Desert Spiny Lizard

Desert Spiny Lizard

Sceloporus magister, Desert spiny lizard

2 languages
Kingdom
Phylum
Subphylum
Class
Order
Suborder
Genus
SPECIES
Sceloporus magister
Population size
Unknown
Life Span
5-6 yrs
Length
about 142 mm

Sceloporus magister, also known as the desert spiny lizard, is a lizard species of the family Phrynosomatidae, native to the Chihuahuan Desert and Sonoran Desert of North America.

Di

Diurnal

Ca

Carnivore

In

Insectivores

Te

Terrestrial

Ov

Oviparous

Pr

Precocial

Bu

Burrowing

Ar

Arboreal

So

Solitary

No

Not a migrant

Hi

Hibernating

D

starts with

Appearance

The Desert spiny lizard belongs to a family of lizards adapted to life in hot deserts. Adult males of this species usually have conspicuous blue/violet patches on the belly and throat and a green/blue color on their tails and sides. Females and juveniles have large combined dark spots on their back and belly areas, and the blue/violet and green/blue coloring is absent. Both sexes have brownish/yellow triangular spots on their shoulders. Besides their bright colors, Desert spiny lizards change to darker colors during the winter to allow them to absorb more heat from the sun, and become lighter during the summer to reflect the sun's radiation.

Distribution

Geography

Desert spiny lizards are native to the Chihuahuan Desert and the Sonoran Desert of North America. In the United States, they are found in the states of Arizona, California, Texas, New Mexico, Nevada, and Utah. They also occur in the Mexican states of Sonora, Baja California, Chihuahua, Coahuila, and Durango. These lizards inhabit Sonoran desert scrub, Great Basin desert scrub, semidesert grassland, chaparral, and woodlands. They are usually found on lower slopes, bajadas, plains, and low valleys, often in the branches of trees or in the vicinity of ground cover such as wood piles, rock piles, and pack rat nests.

Climate zones

Habits and Lifestyle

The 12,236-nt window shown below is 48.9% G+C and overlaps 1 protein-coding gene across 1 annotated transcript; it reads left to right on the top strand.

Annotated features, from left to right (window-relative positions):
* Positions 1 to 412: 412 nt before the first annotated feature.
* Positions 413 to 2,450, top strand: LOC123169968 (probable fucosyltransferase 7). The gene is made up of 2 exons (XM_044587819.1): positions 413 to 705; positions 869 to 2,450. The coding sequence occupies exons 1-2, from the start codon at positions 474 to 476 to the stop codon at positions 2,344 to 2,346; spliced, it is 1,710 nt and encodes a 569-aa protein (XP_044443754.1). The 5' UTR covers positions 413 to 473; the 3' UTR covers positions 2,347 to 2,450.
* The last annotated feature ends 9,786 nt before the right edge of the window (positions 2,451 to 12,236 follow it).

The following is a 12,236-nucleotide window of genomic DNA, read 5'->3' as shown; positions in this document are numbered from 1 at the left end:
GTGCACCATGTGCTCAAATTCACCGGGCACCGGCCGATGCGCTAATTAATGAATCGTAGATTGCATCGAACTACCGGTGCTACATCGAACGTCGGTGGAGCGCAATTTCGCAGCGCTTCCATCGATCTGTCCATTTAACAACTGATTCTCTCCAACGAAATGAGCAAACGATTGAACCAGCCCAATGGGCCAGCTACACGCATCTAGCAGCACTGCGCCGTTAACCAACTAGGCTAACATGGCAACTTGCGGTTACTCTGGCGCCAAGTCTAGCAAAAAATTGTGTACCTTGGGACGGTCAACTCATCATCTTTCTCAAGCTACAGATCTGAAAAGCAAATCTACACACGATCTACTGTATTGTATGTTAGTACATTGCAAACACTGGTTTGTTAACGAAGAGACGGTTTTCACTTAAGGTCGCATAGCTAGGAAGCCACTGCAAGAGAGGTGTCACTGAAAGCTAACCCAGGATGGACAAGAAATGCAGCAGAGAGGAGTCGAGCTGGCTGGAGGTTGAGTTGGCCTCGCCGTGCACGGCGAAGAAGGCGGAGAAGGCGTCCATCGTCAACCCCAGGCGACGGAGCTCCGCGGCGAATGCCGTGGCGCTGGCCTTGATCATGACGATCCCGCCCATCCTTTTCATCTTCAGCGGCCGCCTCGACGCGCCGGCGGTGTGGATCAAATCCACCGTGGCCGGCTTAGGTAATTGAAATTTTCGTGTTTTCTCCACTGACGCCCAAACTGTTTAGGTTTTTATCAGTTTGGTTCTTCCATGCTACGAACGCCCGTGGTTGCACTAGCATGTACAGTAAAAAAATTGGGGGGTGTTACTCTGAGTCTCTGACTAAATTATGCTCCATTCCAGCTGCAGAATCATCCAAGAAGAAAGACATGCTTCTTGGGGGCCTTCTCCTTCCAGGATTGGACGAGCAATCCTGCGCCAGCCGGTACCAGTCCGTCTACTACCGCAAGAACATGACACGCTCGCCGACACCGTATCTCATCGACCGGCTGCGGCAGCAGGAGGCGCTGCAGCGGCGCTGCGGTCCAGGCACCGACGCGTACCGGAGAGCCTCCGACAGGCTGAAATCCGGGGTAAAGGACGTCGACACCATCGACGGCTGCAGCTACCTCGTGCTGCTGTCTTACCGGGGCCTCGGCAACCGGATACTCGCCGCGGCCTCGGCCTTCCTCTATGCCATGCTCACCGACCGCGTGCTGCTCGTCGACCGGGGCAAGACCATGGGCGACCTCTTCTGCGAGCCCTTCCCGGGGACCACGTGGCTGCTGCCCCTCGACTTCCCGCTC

Desert spiny lizards are primarily arboreal and diurnal creatures. They are solitary and prefer to be on their own. Usually, during the morning hours, they will be out basking in the sun on rocks or any hard surface that is in direct sunlight; however, like many desert reptiles, they will seek shelter, usually underground in burrows or any suitable cover that provides shade, during the hottest part of the day in the summertime. They hibernate in late fall and during the cold months of winter before re-emerging in spring. Desert spiny lizards frequently do push-ups, pushing their body up and down, as a form of territorial display. They also use camouflage so they are not so easily seen by predators.

Seasonal behavior

Diet and Nutrition

Desert spiny lizards are carnivores (insectivores). They feed on a variety of insects including ants, beetles, and caterpillars, spiders, centipedes, and will also hunt small lizards.

Mating Habits

REPRODUCTION SEASON
spring, summer
BABY NAME
hatchling
web.animal_clutch_size
4-24 eggs

Desert spiny lizards breed in spring and summer. Females lay anywhere from 4 to 24 eggs in soil or underground.

Population

Population threats

Desert spiny lizards don’t face any major threats at present.

Population number

The IUCN Red List and other sources don’t provide the number of the Desert spiny lizard total population size. Currently, this species is classified as Least Concern (LC) on the IUCN Red List and its numbers today are stable.

References

1. Sceloporus magister Wikipedia article - https://en.wikipedia.org/wiki/Sceloporus_magister
2. Sceloporus magister on The IUCN Red List site - https://www.iucnredlist.org/species/64123/12746824

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